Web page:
70% to redo technical, vocational exams
Posted Tuesday, October 15 2013 at 01:00
KAMPALA- Majority of students in technical and vocational institutions will redo their national examinations, according to the Uganda Business and Technical Examinations Board (UBTEB) results released yesterday.
Mr John Twesigye, the UBTEB executive secretary, yesterday said at least 2,466 (31 per cent) candidates acquired all the necessary competencies in their respective programmes. He explained that these can proceed to further their education in addition to being employed.
However, he reported that results for 65 candidates were withheld pending investigations after it emerged that they were involved in exam malpractice.
“Students who didn’t get competencies in one or more courses shall be required to come back and sit for those papers at the time when the board next gives them. However, they will be issued with partial transcript showing various competencies acquired and should be allowed to join the world of work,” Mr Twesigye said during the release in Kampala.
Although performance in departmental programmes and Uganda Diploma in Business programmes has consistently been improving, Mr Twesigye said the November/December papers were poorly done.
For instance, 68 per cent of candidates who did departmental diplomas like wildlife and allied natural resource management, land surveying, meteorology, physical planning and cartography acquired limited competencies and will be given a chance to perfect their levels of competence while 70 per cent of those on certificate programmes did not get the competencies.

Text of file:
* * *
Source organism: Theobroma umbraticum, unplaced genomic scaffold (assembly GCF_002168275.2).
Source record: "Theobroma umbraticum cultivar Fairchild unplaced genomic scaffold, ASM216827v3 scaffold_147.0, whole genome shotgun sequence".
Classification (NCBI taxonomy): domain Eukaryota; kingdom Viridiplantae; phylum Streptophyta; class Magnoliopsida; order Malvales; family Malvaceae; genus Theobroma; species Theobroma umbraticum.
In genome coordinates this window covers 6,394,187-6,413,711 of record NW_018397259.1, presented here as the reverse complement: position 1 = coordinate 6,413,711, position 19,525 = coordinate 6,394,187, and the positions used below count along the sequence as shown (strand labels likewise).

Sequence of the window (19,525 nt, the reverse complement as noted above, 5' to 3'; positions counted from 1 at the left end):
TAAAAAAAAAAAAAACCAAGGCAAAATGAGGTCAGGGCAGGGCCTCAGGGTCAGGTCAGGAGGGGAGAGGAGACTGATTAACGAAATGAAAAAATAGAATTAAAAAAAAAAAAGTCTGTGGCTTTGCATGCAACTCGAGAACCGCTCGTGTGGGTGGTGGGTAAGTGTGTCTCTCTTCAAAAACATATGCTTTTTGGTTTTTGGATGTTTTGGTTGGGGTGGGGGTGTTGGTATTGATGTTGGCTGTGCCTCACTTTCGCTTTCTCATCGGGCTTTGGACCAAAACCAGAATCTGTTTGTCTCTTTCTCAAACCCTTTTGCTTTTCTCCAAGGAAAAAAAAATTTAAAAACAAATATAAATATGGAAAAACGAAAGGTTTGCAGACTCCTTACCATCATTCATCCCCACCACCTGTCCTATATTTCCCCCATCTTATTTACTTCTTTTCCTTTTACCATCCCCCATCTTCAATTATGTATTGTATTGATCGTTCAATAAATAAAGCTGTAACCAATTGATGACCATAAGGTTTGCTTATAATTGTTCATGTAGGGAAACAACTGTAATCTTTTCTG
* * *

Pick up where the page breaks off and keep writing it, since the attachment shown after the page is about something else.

Students who will be required to perfect their competencies before being awarded certificates in National Diploma Business programmes accounted for 72 per cent.
For National Certificate Business programmes, 83 per cent of the students were unsuccessful and so were 78 per cent in Certificate Business programmes.
At least 41 per cent of students doing Uganda Diploma in Business acquired limited competencies in some but not subjects in their programmes.
It was not any different in technical courses where 78 per cent of the candidates were unsuccessful. National diploma in building and civil engineering was best done with 30.8 per cent female and 27.4 per cent male getting all competencies. Mr Twesigye noted that students on diploma in business programmes showed lack of adequate knowledge in Mathematics, short hand and French.
Education minister Jessica Alupo said the government is in the process of providing kits to successful candidates which will help them start work immediately they leave school.
“We need people who will go in the field and resist the temptation of reducing on the amount of material to be used to avoid collapsing buildings. The government will begin to provide kits to candidates who have completed successfully so that they can be self-employed immediately they leave school,” Ms Alupo said.
She reported that Mr Twesigye had been appointed as regional liaison officer for east and central Africa by the International Vocational Education and Training Association (IVETA).
The examining body attributed the poor performance to late admissions which gives little time for both students and tutors to study and prepare for the examinations. It was also reported that there are unqualified tutors especially in private institutions.
“The curriculum was not well rolled out for technical diploma programmes as lecturers were not oriented on the competence-based education and training curriculum,” Mr Twesigye said.